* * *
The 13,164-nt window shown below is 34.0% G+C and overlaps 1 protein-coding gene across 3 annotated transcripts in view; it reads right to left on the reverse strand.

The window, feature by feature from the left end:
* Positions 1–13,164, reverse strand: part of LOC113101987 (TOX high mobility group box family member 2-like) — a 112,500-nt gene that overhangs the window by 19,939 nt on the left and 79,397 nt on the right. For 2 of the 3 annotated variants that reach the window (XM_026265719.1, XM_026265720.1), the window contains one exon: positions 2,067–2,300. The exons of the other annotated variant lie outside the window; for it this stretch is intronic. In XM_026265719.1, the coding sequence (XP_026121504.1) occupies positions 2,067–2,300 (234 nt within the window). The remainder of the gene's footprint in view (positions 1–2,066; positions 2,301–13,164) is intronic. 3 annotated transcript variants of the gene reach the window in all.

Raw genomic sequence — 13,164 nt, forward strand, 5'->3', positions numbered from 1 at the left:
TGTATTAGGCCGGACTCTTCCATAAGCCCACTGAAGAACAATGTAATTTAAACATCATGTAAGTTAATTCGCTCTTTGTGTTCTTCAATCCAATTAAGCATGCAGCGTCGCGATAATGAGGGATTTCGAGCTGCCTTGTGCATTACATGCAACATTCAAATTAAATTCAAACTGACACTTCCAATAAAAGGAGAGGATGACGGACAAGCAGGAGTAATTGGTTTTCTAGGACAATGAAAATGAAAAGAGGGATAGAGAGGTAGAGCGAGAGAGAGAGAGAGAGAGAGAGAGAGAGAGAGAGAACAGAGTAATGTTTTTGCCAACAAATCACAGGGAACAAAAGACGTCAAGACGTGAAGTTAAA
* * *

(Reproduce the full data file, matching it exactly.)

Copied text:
The 13,164-nt window shown below is 34.0% G+C and overlaps 1 protein-coding gene across 3 annotated transcripts in view; it reads right to left on the reverse strand.

The window, feature by feature from the left end:
* Positions 1–13,164, reverse strand: part of LOC113101987 (TOX high mobility group box family member 2-like) — a 112,500-nt gene that overhangs the window by 19,939 nt on the left and 79,397 nt on the right. For 2 of the 3 annotated variants that reach the window (XM_026265719.1, XM_026265720.1), the window contains one exon: positions 2,067–2,300. The exons of the other annotated variant lie outside the window; for it this stretch is intronic. In XM_026265719.1, the coding sequence (XP_026121504.1) occupies positions 2,067–2,300 (234 nt within the window). The remainder of the gene's footprint in view (positions 1–2,066; positions 2,301–13,164) is intronic. 3 annotated transcript variants of the gene reach the window in all.

Raw genomic sequence — 13,164 nt, forward strand, 5'->3', positions numbered from 1 at the left:
TGTATTAGGCCGGACTCTTCCATAAGCCCACTGAAGAACAATGTAATTTAAACATCATGTAAGTTAATTCGCTCTTTGTGTTCTTCAATCCAATTAAGCATGCAGCGTCGCGATAATGAGGGATTTCGAGCTGCCTTGTGCATTACATGCAACATTCAAATTAAATTCAAACTGACACTTCCAATAAAAGGAGAGGATGACGGACAAGCAGGAGTAATTGGTTTTCTAGGACAATGAAAATGAAAAGAGGGATAGAGAGGTAGAGCGAGAGAGAGAGAGAGAGAGAGAGAGAGAGAGAGAGAACAGAGTAATGTTTTTGCCAACAAATCACAGGGAACAAAAGACGTCAAGACGTGAAGTTAAA